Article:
Oakland Raiders Opt to Not Use Franchise Tag On Anybody
In re-signing the likes of Taiwan Jones and Khalif Barnes, the Oakland Raiders have been quietly going about assembling the pieces to construct their 2014 roster. But an important deadline came and went today, and the Raiders interestingly enough, just let it go by. The important deadline of course, was the deadline to drop their franchise tag on players. The Washington Redskins opted to use the franchise tag on linebacker Brian Orakpo, the Carolina Panthers dropped it on Greg Hardy, and the New Orleans Saints used their franchise tag on tight end Jimmy Graham. By doing so, those teams kept their key from hitting the open market. And with a couple of key players the Raiders have expressed an intense desire in retaining, it seems somewhat curious that the deadline to franchise a player came and went — and the Raiders did nothing.
It is definitely a curious non-move by the team, but it’s not necessarily a bad thing. There was a lot of speculation and suspense about whether or not the team would use the franchise tag on one of their two biggest pending free agents, defensive lineman Lamarr Houston, or offensive lineman Jered Veldheer. Had they opted to franchise Houston, the team would have been on the hook for a little over $13 million. If they’d used it on Veldheer, it would have cost them a bit over $11 million. While they have more than $66 million under the cap to operate with, those salaries would still be a relatively big cap hit for just one player.
A team using the franchise tag on a player runs the risk of causing friction between the player and the team. The situation with Jimmy Graham and the Saints is a prime example of that. However, by letting a player hit the open market, the club also faces the possibility of having to pay even more for their services, should their value skyrocket. Such is the case with Lamarr Houston. With a thin market for impact defensive ends, the versatile Houston could command a king’s ransom in free agency. By not committing that much money to Houston through the franchise tag, the Raiders also put themselves in a better position to pursue an impact player like Jared Allen or Justin Tuck and not have to commit the type of money they’ll command and the money it would take to keep Houston. If they pursued a player like Allen or Tuck, they could fill out the rest of the defensive line with more cost effective players. And though Houston is versatile and a solid defender, his six sacks last season don’t seem to warrant a $13 million dollar payday. Plus, he’s already said that it might be time to move on, indicating that he’s not with the team long term anyway.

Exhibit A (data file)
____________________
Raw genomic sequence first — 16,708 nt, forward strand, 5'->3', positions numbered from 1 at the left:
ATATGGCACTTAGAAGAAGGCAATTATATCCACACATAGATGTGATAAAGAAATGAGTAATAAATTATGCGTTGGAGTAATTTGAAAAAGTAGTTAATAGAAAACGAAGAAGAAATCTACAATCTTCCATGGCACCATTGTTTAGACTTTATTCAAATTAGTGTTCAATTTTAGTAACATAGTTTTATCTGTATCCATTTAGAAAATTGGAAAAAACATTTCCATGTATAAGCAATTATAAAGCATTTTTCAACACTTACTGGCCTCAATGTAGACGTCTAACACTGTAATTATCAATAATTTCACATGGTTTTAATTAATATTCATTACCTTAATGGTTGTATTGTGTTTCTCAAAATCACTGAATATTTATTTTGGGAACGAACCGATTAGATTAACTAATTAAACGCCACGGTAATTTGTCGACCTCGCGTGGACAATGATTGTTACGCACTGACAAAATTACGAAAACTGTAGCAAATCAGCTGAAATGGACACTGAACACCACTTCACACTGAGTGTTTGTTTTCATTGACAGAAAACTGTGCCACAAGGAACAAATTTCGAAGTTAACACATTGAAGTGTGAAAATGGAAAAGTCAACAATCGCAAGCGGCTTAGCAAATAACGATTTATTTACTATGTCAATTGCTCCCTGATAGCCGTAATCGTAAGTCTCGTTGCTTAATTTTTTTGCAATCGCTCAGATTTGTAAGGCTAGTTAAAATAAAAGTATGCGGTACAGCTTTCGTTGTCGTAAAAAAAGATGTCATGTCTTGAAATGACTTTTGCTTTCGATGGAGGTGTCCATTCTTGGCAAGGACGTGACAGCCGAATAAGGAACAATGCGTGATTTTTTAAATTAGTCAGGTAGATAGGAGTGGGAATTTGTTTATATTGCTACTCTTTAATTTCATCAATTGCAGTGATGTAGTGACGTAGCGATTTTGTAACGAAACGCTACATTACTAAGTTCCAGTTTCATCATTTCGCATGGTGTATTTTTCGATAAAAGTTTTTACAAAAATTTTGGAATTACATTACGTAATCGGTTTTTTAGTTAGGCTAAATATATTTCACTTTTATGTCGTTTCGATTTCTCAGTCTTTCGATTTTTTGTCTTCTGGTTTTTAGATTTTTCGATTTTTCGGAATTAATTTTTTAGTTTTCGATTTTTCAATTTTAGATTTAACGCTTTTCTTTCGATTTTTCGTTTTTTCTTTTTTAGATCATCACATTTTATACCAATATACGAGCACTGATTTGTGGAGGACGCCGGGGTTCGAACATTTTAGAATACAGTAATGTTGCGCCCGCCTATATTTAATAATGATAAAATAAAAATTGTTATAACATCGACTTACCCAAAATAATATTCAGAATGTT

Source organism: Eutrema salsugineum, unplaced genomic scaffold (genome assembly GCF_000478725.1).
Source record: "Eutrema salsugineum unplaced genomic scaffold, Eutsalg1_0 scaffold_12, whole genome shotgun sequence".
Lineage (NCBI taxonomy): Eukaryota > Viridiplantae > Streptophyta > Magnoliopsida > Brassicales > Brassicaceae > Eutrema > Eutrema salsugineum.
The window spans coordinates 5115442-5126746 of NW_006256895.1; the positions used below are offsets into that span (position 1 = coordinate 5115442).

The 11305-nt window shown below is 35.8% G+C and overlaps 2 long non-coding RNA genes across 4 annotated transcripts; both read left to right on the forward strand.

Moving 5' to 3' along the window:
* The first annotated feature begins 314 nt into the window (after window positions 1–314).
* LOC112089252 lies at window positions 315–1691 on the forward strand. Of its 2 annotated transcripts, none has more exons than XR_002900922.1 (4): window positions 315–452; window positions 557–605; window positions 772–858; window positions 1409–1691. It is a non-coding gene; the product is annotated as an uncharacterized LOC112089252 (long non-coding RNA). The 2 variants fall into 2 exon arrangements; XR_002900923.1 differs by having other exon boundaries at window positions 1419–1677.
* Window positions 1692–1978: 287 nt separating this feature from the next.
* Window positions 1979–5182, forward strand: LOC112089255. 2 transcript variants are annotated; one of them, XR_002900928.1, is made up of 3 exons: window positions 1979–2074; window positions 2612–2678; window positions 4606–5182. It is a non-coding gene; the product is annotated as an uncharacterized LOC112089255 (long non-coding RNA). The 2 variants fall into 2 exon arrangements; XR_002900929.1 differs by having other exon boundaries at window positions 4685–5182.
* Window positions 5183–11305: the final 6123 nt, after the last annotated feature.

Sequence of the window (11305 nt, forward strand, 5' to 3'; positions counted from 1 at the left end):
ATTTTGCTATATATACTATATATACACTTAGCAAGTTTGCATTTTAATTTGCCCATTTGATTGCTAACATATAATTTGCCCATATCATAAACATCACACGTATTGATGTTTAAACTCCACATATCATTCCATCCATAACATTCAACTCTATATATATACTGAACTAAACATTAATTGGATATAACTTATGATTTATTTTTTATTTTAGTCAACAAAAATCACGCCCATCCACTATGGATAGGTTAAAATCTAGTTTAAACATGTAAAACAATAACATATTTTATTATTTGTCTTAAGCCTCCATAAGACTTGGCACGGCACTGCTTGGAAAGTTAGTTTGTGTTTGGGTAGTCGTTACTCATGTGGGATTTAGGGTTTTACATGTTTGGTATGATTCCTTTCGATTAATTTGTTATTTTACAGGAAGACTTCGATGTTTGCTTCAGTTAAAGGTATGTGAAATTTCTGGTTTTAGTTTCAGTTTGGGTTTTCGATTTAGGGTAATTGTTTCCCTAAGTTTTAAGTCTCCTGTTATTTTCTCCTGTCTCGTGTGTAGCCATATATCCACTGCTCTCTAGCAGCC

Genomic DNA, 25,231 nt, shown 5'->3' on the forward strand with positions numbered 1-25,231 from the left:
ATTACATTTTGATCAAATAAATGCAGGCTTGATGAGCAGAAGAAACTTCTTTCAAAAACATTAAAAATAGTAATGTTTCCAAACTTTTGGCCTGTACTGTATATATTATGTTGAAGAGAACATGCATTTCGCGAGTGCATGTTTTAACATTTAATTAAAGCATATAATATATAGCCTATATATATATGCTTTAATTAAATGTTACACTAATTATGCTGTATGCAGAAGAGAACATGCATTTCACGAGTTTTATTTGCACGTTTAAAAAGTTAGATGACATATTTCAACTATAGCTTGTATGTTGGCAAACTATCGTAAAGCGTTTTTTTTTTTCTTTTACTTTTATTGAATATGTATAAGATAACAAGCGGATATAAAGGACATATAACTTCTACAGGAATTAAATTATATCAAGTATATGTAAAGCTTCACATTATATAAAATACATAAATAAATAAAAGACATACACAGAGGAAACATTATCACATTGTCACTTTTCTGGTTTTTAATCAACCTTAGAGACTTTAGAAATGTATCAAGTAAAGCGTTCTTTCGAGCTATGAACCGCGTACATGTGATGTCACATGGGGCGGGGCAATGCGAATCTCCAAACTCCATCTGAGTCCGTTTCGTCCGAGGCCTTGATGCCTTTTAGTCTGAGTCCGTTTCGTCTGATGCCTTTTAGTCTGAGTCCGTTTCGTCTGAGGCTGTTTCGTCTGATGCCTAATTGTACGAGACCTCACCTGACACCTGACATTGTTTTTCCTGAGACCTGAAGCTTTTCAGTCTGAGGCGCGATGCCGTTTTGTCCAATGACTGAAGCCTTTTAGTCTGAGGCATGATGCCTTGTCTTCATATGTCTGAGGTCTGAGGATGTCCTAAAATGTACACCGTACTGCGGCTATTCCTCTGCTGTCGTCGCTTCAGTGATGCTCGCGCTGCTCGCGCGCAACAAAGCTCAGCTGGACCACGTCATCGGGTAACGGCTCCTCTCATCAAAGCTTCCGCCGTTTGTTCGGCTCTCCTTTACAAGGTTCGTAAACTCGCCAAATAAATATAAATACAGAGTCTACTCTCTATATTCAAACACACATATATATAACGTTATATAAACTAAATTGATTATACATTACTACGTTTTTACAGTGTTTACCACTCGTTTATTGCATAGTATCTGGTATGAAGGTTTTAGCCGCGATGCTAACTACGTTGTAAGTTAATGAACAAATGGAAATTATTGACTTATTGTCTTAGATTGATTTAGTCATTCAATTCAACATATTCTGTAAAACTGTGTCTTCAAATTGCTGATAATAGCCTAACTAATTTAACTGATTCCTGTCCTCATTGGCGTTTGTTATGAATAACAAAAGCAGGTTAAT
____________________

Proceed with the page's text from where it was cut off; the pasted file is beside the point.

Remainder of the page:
Given GM Reggie McKenzie’s comments about it being vital to sign Veldheer to a multi-year deal, it’s entirely feasible that they decided to forgo using the franchise tag on him because there is a structure already in place, and it’s unnecessary. It doesn’t seem entirely likely that McKenzie would not have used the tag on him if he wasn’t confident in having a deal done soon.
It was a very interesting day for Raider fans, and gives some insight into the differences between having McKenzie at the helm versus having Al Davis there. Rather than overpay for a player like Houston, on a knee-jerk reaction, McKenzie is showing patience, discipline, and a thriftiness that can be a benefit to the club. No doubt, those are all attributes he learned while in the Green Bay front office. He seems to be willing to let the process play out, and target players who A) want to be in Oakland, and B) who are cost effective yet still impact players.
It may seem like the Raiders have all the money in the world to play with, but that $66 million dollars can go really, really fast, and they might not have a lot to show for it if they aren’t smart about it. The fact that McKenzie allowed the franchise tag deadline to pass without doing anything is interesting, and could potentially pay terrific dividends for the organization.